Probably the teeniest thing I've ever forged, this little guy started life as an alan wrench (a little tool that has a hexagonal cross-section) that I found in the road. The total length is almost exactly 4 inches (just over 10cm) with a blade width of 1/4 inch (just over 5mm). All the hardening and tempering is done, all that's left is to sharpen.
Two small-ish axe heads made during a weekend tomahawk making class at the Brookfield Craft Center with Joe Szilaski. Dude is amazing at what he does, and is a very capable instructor. The head on top started out as a railroad spike, and judging by the sparks made while grinding, it is maybe a medium carbon steel.
The small bearded axe head started as a piece of W1 steel 1"x1"x4" and took quite a bit of time to make. I had never made an axe head with such a dramatic downward swoop of material before this class and learning how to do that was great fun. Lots learned about how to move the metal where you want it to go.
Both have yet to be brought down to a sharpened edge and heat-treated.
Damaskoitu "viikinkimiekka". Tämä ei ole millintarkka jäljennös mistään tietystä kappaleesta, mutta malliltaan se jäljittelee eräitä merovingiajan lopun/viikinkiajan taitteen miekkoja.
Pattern welded "viking sword". As model for this one I used some finnish swords from late vendel era / very beginning of viking age. These swords still have some similarities to vendel swords, like handle parts casted from bronze and shape of the pommel. In these swords guards are one piece, unlike those of vendel swords, but in some cases they are shaped so that they remind those three part guards of vendel swords. One good example of these swords can be seen here [link]
Blade is pattern welded and it is forged to the shape. Fuller is also forged. Handle parts are casted from bronze, and they are hollow like the original ones. Hollow is filled with gybsum and adhesive. Grip and strap bridge are made from salix caprea wood. Sheath is wooden, covered with leather. Inside there is woolen lining.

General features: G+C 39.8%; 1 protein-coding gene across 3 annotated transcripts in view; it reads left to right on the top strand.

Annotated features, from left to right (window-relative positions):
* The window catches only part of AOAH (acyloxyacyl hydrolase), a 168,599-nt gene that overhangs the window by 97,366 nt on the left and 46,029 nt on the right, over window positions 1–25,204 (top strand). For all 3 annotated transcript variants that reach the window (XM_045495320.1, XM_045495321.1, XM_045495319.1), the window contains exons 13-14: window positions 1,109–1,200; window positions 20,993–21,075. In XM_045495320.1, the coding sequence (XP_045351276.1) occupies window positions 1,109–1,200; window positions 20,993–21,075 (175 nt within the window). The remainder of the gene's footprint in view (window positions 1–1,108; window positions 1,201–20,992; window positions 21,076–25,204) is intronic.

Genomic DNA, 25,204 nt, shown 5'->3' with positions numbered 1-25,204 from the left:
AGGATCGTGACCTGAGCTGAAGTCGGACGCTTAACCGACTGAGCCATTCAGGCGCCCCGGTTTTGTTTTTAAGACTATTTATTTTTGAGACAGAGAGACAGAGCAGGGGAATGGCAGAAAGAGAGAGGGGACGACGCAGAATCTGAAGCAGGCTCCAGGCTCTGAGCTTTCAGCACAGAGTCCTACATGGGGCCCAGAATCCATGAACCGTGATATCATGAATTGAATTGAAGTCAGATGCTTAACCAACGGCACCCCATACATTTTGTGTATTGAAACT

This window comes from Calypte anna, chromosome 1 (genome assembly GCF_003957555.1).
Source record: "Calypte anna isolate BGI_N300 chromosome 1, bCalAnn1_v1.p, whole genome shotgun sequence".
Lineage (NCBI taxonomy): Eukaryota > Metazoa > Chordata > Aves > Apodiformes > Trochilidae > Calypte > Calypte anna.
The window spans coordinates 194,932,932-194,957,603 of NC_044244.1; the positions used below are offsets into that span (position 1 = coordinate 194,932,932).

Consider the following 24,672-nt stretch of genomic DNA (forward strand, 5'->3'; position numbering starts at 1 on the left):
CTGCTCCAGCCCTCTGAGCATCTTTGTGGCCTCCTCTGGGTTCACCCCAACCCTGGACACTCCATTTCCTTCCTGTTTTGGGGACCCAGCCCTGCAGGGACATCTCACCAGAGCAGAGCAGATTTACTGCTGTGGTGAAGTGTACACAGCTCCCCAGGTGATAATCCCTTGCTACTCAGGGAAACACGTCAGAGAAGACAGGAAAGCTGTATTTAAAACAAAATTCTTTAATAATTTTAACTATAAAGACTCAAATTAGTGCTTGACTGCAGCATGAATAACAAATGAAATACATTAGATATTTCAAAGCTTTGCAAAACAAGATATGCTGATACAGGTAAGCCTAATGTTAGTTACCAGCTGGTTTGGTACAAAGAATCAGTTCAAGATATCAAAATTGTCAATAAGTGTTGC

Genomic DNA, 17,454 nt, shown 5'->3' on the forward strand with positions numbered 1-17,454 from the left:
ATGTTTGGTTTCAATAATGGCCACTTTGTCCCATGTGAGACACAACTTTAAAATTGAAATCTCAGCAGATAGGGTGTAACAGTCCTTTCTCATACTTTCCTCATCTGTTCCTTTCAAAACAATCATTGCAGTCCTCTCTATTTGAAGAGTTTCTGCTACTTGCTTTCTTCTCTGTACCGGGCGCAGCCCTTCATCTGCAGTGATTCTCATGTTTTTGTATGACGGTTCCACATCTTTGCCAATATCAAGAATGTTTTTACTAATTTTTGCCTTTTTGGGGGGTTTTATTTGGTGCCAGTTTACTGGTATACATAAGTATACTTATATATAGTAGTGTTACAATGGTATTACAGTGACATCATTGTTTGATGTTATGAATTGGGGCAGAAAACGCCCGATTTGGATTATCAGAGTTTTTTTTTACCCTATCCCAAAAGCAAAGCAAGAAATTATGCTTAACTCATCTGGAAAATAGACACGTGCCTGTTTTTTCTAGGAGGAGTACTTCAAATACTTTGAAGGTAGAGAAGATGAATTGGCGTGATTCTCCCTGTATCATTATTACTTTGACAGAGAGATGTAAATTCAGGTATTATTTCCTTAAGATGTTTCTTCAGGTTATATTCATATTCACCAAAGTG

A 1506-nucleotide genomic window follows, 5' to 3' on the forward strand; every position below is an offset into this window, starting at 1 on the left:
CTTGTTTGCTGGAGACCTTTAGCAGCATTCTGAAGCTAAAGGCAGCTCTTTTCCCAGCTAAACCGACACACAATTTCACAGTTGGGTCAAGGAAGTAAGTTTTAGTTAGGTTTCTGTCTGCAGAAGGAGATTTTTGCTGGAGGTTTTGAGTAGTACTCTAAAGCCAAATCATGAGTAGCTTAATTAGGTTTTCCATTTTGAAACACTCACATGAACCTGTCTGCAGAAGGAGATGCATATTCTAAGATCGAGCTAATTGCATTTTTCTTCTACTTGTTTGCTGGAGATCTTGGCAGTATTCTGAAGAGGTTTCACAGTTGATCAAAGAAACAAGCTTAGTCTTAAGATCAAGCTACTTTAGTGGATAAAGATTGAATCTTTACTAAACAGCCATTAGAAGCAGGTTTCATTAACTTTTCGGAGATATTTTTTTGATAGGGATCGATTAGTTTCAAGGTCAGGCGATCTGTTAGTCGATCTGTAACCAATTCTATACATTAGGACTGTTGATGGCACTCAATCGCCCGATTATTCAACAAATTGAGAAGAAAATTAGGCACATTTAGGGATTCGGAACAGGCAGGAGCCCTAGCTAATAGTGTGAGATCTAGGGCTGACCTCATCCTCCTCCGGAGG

Lenght of the sword is 93 cm, blade lenght is 76 cm. Weight is 1320g .
Which is what it is, pretty much. If you didn't know I wasn't happy with the way my filigree came out. I was under a time crunch and had more screw ups than I could live with.
The work in progress of this knife being made starts here:
I still have to make a silver sheath for it. Since I have so much more work to do on the knife, I have taken this handle off. Destroyed all of the filigree work that you guys seen me do and what is on this picture.
This picture was taken before I had a long time to think about what I wanted to do and talked with the owner of this knife, before I went and took it apart. I think the knife is awesome and beautiful. Don't get me wrong.
I think it even more so now that this doesn't exist. I wanted this knife to be the pentacle of my current works. At the time, I didn't feel like it was.
So~ Once I have the knife re-finished and the sheath made, I will show you how I made the sheath which has 4x as much filigree as this handle.
In the end, when I show you my completed Maleficent knife, it will be something that you have never seen before. A step above the knife pictured here, even though they will have the same skeleton.
That being said, it was a long month+ of progress that you guys saw. In reality that was about 15% of the actual work put into the knife. lol. I hope you guys enjoyed it and things around here will go back to the way it was, where I'm not spamming you with photos on the daily.
Armor piece commission from a deviant watcher Made with anodized aluminum in mirrored and blue scales Accented with black and silver stainless steel adorned with a small byzantine tricage and one swavorski accent
Name: I know its not a trident but if you ever Played God of War, Posiden beat the crap outta ya with wave fists.
Gauntlet Series Gemslots: Fist of Nikida Commission: Posiden's Fist of Sapphires Commission: Healing Fist of Mother Gaia Commission: Healing Fists of Mother Gaia part Duex Scalemail: Gauntlet
EDIT: OMG!!! A DD!!! I was totally not expecting to see that when I opened up my internet today.
Thank you everyone for the congratulations, the favs, the following, and the llama badges! I can't respond to everyone who's sent me messages, but I've read all of them and wanted to say thank you! You guys are awesome.
Lately I've been very busy preparing for a lot of art events. Which means I've been making a lot of small, simple, 'cookie-cutter-ish' designs. And frankly... I was getting kinda sick of it. I really wanted to do something big. Something cool. Something I could put up and display that said "LOOK HOW AWESOME I AM!!"
....I also happened to have way too much scrap metal piling up in my shop that I needed to get rid of. As well as a bucket of silverware that's been sitting around for months going "Please, use meh!"
So this last weekend, I strapped on my Creativity Hood and went to work!